The Grits Carlton

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By Sally Squires
Washington Post Staff Writer
Sunday, March 3, 2002

It was the quintessential plantation home, straight out of Southern Central Casting: 22 tall white pillars, arching double stairways, wrought iron banisters and even elegant, emerald green draperies that could easily have been made into a gown for a desperate Scarlett O'Hara.

And the best thing about Nottoway Plantation -- one of the premier surviving "great houses" along the Mississippi River, about 1 1/2 hours from New Orleans by car -- was that we were staying there for the night.

The Great River Road, as it is called, stretches for 45 miles through eight parishes (counties) along both sides of the Mississippi, from New Orleans to Baton Rouge. Several dozen historical houses line the river, from the days when the Mississippi was the mass transit option of choice. Not all are open for overnight stays or even tours, but you can see them from the road. A River Road drive makes a great side trip from New Orleans -- and the slow pace of plantation life makes it the perfect antidote to the revelry of the Big Easy.

I had saved Nottoway -- considered one of the best stops along River Road -- for last on my Louisiana trip, as a reward for my husband and 14-year-old son. We had spent several days scouting locations and poring through photo archives for a public television documentary on the Gillis W. Long Hansen's Disease Center, a place I've been reporting on since 1989.

The center, on a former 300-acre plantation in the town of Carville, has treated people with leprosy for more than a century. It's now a school and National Guard outpost, but about three dozen elderly patients remain along with seven Daughters of Charity, a Roman Catholic order of nuns who continue to minister to the patients -- a tradition that goes back to 1896.

In the course of my research, I'd stayed several times in the center's main house (also called Carville), a plantation home designed by Henry Howard, a renowned New Orleans architect in his day. It is a Spartan, somewhat spooky, place -- especially when the power went out during an electrical storm and I was the only guest. But Carville -- named, by the way, for Democratic gadfly James Carville's family, who ran the post office down the road -- had mostly been turned into an administration building. It was possible only to imagine glimpses of its former grandeur.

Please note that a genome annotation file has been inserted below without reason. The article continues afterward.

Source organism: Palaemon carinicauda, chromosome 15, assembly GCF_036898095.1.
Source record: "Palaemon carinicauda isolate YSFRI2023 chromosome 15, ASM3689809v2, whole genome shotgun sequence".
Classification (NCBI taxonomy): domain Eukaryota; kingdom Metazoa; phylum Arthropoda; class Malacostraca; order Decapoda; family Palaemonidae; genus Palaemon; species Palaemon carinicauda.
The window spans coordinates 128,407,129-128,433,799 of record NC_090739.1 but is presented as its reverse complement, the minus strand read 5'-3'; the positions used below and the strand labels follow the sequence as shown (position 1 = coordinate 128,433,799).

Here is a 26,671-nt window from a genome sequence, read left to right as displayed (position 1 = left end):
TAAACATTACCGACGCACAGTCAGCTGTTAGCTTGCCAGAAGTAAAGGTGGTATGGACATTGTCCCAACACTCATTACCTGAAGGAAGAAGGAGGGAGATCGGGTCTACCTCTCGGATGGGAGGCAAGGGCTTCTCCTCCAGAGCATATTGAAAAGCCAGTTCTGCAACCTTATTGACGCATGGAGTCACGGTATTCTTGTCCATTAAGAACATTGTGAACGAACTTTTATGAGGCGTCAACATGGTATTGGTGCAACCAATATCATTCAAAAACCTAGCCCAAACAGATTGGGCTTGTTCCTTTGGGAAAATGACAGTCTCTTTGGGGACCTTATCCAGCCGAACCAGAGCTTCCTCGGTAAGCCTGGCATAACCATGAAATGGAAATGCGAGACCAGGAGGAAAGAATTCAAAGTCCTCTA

Then I heard about Nottoway -- a plantation home also designed by Howard and located across the Mississippi from Carville in White Castle. What better way to get a picture of what Carville might have been like in its heyday?

Built in 1859, Nottoway has long been maintained as a family home and now a bed-and-breakfast. It has 65 rooms (including closets), making it one of the South's largest antebellum homes. Commissioned by transplanted Virginian John Hampden Randolph for his growing family, which ended up numbering 11 children, Nottoway was the Trump Palace of its day.

Randolph got into a friendly competition with a fellow Virginian, John Andrews, who was building his own home nearby. By the time Nottoway, so big it's nicknamed the White Castle, was finished, it was the winner hands-down. The place included a 10-pin bowling alley, a ballroom, coal-burning fireplaces, gaslights and 365 doors and windows, so that a different one could be opened on every day.

Today, Nottoway has a friendly staff that is eager to please. After we arrived on a recent rainy evening, the bellman took our reservation for dinner; arranged for delivery of sweet potato rolls, coffee and juice in our room the next morning (our "pre-breakfast," as we came to call it); and transported our luggage to our room in the Overseer's House. Or rather, rooms.

We found fresh flowers on the mantel of our high-ceilinged, mustard-colored suite, which was filled with antique furniture and gilded mirrors. There was an oversized brass bed for my husband and me and a mahogany day bed in the adjoining room for our son, who said with surprise, "Hey, Mom, this is nice."

A private veranda ran the length of the house, with rocking chairs overlooking fields. After depositing us and our luggage, the bellman returned a few minutes later with a welcoming sherry for my husband and me.


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© 2002 The Washington Post Company


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